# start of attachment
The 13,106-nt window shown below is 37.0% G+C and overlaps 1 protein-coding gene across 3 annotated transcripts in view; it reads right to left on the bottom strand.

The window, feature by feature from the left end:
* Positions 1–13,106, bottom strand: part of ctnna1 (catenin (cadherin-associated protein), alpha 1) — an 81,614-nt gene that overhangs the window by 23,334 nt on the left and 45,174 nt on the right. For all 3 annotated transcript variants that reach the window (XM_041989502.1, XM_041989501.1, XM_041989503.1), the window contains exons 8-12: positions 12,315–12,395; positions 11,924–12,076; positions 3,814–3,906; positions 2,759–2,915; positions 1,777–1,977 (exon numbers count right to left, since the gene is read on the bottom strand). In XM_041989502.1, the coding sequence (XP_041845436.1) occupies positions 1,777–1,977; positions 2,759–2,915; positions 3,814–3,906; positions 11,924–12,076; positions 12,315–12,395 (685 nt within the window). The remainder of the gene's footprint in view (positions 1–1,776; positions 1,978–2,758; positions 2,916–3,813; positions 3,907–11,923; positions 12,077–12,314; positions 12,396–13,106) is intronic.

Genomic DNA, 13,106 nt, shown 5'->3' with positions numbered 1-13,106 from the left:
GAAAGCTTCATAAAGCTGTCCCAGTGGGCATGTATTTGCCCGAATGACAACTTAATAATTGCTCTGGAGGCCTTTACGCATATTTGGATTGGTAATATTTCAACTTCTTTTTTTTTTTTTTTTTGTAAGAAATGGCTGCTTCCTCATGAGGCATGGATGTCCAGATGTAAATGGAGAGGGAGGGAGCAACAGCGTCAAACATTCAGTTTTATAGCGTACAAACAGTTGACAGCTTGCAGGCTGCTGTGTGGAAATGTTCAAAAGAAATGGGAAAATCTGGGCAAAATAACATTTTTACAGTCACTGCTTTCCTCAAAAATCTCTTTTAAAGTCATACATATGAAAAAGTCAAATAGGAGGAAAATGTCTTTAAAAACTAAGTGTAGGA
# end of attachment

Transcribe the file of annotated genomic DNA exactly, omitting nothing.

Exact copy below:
The 13,106-nt window shown below is 37.0% G+C and overlaps 1 protein-coding gene across 3 annotated transcripts in view; it reads right to left on the bottom strand.

The window, feature by feature from the left end:
* Positions 1–13,106, bottom strand: part of ctnna1 (catenin (cadherin-associated protein), alpha 1) — an 81,614-nt gene that overhangs the window by 23,334 nt on the left and 45,174 nt on the right. For all 3 annotated transcript variants that reach the window (XM_041989502.1, XM_041989501.1, XM_041989503.1), the window contains exons 8-12: positions 12,315–12,395; positions 11,924–12,076; positions 3,814–3,906; positions 2,759–2,915; positions 1,777–1,977 (exon numbers count right to left, since the gene is read on the bottom strand). In XM_041989502.1, the coding sequence (XP_041845436.1) occupies positions 1,777–1,977; positions 2,759–2,915; positions 3,814–3,906; positions 11,924–12,076; positions 12,315–12,395 (685 nt within the window). The remainder of the gene's footprint in view (positions 1–1,776; positions 1,978–2,758; positions 2,916–3,813; positions 3,907–11,923; positions 12,077–12,314; positions 12,396–13,106) is intronic.

Genomic DNA, 13,106 nt, shown 5'->3' with positions numbered 1-13,106 from the left:
GAAAGCTTCATAAAGCTGTCCCAGTGGGCATGTATTTGCCCGAATGACAACTTAATAATTGCTCTGGAGGCCTTTACGCATATTTGGATTGGTAATATTTCAACTTCTTTTTTTTTTTTTTTTTGTAAGAAATGGCTGCTTCCTCATGAGGCATGGATGTCCAGATGTAAATGGAGAGGGAGGGAGCAACAGCGTCAAACATTCAGTTTTATAGCGTACAAACAGTTGACAGCTTGCAGGCTGCTGTGTGGAAATGTTCAAAAGAAATGGGAAAATCTGGGCAAAATAACATTTTTACAGTCACTGCTTTCCTCAAAAATCTCTTTTAAAGTCATACATATGAAAAAGTCAAATAGGAGGAAAATGTCTTTAAAAACTAAGTGTAGGA